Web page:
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Vectorized table driven algorithms for double precision elementary functions using Taylor expansionsPrimeFaces.cw("AccordionPanel","widget_formSmash_some",{id:"formSmash:some",widgetVar:"widget_formSmash_some",multiple:true}); PrimeFaces.cw("AccordionPanel","widget_formSmash_all",{id:"formSmash:all",widgetVar:"widget_formSmash_all",multiple:true});
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2009 (English)In: Aplimat - Journal of Applied Mathematics, ISSN 1337-6365, Vol. 2, no 3, p. 171-188Article in journal (Refereed) Published
##### Abstract [en]

##### Place, publisher, year, edition, pages

2009. Vol. 2, no 3, p. 171-188
##### Keywords [en]

Vectorized algorithms, Taylor expansion, Double precision
##### Identifiers

URN: urn:nbn:se:hig:diva-5075OAI: oai:DiVA.org:hig-5075DiVA, id: diva2:232301
#####

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PrimeFaces.cw("AccordionPanel","widget_formSmash_j_idt446",{id:"formSmash:j_idt446",widgetVar:"widget_formSmash_j_idt446",multiple:true}); Available from: 2009-08-21 Created: 2009-08-21 Last updated: 2018-03-13Bibliographically approved

This paper presents fast implementations of the inverse square root and arcsine, both in double precision. In single precision it is often possible to use a small table and one ordinary Newton-Raphson iteration to compute elementary functions such as the square root. In double precision a substantially larger table is necessary to obtain the desired precision, or, if a smaller table is used, the additional Newton-Raphson iterations required to obtain the precision often requires the evaluation of other expensive elementary functions. Furthermore, large tables use a lot of the cash memory that should have been used for the application code.

Obtaining the desired precision using a small table can instead be realised by using a higher order method than the second order Newton-Raphson method. A generalization of Newton's method to higher order is Householder's method, which unfortunately often results in very complicated expressions requiring many multiplications, additions, and even divisions.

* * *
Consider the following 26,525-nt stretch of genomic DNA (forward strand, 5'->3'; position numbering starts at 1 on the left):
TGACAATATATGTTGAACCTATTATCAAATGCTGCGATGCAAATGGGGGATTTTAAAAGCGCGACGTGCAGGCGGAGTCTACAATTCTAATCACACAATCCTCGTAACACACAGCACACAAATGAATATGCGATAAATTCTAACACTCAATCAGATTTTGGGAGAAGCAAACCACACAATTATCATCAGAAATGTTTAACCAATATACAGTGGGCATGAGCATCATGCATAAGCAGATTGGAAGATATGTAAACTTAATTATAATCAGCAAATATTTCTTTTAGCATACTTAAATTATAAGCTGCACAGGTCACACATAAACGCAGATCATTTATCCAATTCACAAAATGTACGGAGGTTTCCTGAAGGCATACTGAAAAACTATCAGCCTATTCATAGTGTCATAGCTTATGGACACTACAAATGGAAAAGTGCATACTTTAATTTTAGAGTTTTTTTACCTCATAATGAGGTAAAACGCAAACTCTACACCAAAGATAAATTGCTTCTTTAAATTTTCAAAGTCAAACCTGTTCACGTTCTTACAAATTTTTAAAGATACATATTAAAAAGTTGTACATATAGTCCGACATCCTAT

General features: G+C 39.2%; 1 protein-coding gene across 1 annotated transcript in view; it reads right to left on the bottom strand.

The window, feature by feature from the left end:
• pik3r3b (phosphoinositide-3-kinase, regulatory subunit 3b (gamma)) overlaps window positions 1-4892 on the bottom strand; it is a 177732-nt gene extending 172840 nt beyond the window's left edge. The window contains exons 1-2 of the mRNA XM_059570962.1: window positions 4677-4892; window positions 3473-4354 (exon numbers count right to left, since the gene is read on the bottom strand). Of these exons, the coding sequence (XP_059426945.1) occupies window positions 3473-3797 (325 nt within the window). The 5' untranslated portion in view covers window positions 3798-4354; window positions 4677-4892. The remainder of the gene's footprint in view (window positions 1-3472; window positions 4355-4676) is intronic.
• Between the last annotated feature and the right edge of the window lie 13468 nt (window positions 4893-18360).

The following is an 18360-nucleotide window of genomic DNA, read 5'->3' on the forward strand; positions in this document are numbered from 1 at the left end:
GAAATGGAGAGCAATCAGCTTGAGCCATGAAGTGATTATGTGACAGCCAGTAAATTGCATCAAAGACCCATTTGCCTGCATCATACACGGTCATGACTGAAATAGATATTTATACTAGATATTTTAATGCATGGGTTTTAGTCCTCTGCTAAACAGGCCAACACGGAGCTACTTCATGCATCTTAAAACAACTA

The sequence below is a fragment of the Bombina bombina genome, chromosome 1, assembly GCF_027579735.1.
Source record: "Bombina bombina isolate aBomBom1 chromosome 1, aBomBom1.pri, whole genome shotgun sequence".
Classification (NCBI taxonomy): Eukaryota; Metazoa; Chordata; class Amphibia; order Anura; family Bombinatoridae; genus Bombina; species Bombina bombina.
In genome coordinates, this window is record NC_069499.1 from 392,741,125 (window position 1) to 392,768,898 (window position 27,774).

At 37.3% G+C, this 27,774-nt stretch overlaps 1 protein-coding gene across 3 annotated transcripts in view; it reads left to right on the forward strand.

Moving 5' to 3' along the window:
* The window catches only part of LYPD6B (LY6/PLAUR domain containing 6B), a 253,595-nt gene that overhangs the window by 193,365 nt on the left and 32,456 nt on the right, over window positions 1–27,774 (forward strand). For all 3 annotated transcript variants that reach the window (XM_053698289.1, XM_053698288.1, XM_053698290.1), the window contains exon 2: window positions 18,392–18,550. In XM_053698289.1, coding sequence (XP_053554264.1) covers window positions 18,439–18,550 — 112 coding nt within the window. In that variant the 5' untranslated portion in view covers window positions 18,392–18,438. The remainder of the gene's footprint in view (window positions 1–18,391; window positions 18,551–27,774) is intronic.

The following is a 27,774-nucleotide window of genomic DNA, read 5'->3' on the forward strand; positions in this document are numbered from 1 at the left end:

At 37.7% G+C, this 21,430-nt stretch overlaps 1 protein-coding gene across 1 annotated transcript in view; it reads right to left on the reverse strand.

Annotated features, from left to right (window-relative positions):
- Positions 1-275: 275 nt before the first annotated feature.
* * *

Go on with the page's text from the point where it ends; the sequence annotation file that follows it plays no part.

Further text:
We show how a high-order method can be used, which only requires a few extra additions and multiplications for each degree of higher order. The method starts from the Taylor expansion of the difference of the value of the elementary function and a starting guess value for each iteration. If the Taylor series is truncated after the second term, ordinary Newton iterations are obtained. In several cases it is possible to algebraically simplify the difference between the true value and the starting guess value. In those cases we show that it is advantageous to use the Taylor series to higher order to obtain the fast convergent method. Moreover, we will show how the coefficients of a Chebyshev polynomial can be fitted to give as little error as possible for the functions close to zero and in the same time reduce the terms in the Taylor expansion.

In the paper we benchmark two example implementations of the method on the x86_64 architecture. The first is the inverse square root, where the actual table (to 12 bit precision) is provided by the processor hardware. The inverse square root is important in many application programs, including computer graphics, and explicit particle simulation codes, for instance the Monte Carlo and Molecular Dynamics methods of statistical mechanics. The other example is the arcsine function, which has a slow converging Taylor expansion and where no tables are provided by the hardware. The vectorized versions of the implementations of the inverse square root are 3.5 times faster than compiled code on the Athlon64 and about 5 times faster on the Core 2. The scalar version of the arcsine function is, depending on order and table size, between 2 and 3 times faster than the compiled code, and the vectorized version is between 3 and 4 times faster on the Athlon64, while it is between 4 and 5 times faster than the compiled version on the Core 2.

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